The organization started out as a confederation of state organizations, with A. Roger Fox from Oregon serving as the first president. Up until 1979, NAEMT membership was open only to NREMT members. That year, the restriction was lifted. Anyone who was state-registered could now join NAEMT.
Among the organization’s early successes was the launch of the first scientific journal for EMTs by EMTs. The first issue of the EMT Journal came out in March 1977. It was published quarterly.„
NAEMT continues to grow and evolve. As it does, it works to improve EMS. For example, when the American College of Surgeons launched the advanced trauma life support course in 1987, NAEMT asked if paramedics and EMTs could take it. They were told no, but the college helped NAEMT develop a similar course for EMS providers. The course became PHTLS (Prehospital Trauma Life Support).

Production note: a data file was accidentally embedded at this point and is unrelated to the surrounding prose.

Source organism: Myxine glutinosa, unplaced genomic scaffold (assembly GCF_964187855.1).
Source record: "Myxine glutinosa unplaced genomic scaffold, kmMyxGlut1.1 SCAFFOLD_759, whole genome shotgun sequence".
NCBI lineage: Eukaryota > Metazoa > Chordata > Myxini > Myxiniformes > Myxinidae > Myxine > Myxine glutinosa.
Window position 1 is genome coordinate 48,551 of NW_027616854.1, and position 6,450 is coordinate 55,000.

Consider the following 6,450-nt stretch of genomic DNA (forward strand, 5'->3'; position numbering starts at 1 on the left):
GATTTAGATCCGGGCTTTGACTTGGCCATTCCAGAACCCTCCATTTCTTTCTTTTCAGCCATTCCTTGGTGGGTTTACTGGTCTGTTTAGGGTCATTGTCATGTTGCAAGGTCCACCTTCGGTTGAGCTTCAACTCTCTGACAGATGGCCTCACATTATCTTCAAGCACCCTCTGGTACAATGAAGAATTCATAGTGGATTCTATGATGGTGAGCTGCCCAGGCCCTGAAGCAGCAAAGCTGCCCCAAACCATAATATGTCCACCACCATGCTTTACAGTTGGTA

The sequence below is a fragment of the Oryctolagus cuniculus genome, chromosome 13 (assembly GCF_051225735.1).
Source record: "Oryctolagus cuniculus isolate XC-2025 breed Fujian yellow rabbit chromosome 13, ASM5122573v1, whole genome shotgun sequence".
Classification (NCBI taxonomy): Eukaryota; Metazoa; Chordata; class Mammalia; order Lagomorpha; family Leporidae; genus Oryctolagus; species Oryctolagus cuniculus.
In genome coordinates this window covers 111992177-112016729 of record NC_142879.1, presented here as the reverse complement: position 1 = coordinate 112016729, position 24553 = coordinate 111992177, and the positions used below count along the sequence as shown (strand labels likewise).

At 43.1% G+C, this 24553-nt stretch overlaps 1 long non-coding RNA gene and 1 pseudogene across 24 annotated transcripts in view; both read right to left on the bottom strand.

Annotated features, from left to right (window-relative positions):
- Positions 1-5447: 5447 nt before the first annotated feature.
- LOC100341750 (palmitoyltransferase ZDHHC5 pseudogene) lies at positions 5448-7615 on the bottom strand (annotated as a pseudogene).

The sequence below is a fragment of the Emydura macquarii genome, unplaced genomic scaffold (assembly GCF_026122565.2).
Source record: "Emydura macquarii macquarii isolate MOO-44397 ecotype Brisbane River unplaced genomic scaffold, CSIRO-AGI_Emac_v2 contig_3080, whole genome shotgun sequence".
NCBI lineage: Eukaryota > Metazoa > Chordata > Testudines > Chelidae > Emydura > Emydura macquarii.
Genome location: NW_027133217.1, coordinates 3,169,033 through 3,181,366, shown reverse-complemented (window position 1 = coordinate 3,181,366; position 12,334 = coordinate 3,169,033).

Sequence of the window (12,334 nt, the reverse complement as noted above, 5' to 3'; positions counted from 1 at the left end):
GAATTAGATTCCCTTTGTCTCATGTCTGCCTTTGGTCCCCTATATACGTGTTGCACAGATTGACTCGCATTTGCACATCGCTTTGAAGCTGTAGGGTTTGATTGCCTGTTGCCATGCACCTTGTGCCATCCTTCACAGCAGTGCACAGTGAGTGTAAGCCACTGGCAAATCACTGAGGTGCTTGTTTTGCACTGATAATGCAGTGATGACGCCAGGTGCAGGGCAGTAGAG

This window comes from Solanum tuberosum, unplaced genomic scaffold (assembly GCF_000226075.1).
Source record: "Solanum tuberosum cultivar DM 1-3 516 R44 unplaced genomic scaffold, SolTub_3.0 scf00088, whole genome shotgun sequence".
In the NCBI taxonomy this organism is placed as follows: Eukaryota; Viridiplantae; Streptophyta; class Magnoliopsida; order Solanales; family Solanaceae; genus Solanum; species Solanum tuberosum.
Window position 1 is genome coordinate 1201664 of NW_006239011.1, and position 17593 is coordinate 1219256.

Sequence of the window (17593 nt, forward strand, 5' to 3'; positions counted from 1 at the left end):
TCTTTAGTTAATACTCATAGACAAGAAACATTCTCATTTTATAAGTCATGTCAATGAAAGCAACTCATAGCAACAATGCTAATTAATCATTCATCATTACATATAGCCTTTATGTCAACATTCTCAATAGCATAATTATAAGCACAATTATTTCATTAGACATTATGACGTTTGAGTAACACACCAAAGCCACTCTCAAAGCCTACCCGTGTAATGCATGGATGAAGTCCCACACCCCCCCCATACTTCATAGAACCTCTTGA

State organizations have their place, but can’t wield the influence NAEMT does on a national level. National politics are how the big issues are addressed. NAEMT’s 20,000 members banding together can move the agenda ahead, says Paul Maniscalco, NAEMT president from 1990-1992. He urges members to become involved. “You don’t have to serve on a committee-though you could; there’s enough work to go around-but you could become engaged. Make an investment in your future.”
For more information about NAEMT, visit„www.naemt.org.
About the Author
Ann-Marie Lindstrom, a regular contributor to JEMS, writes primarily about EMS- and health-related subjects.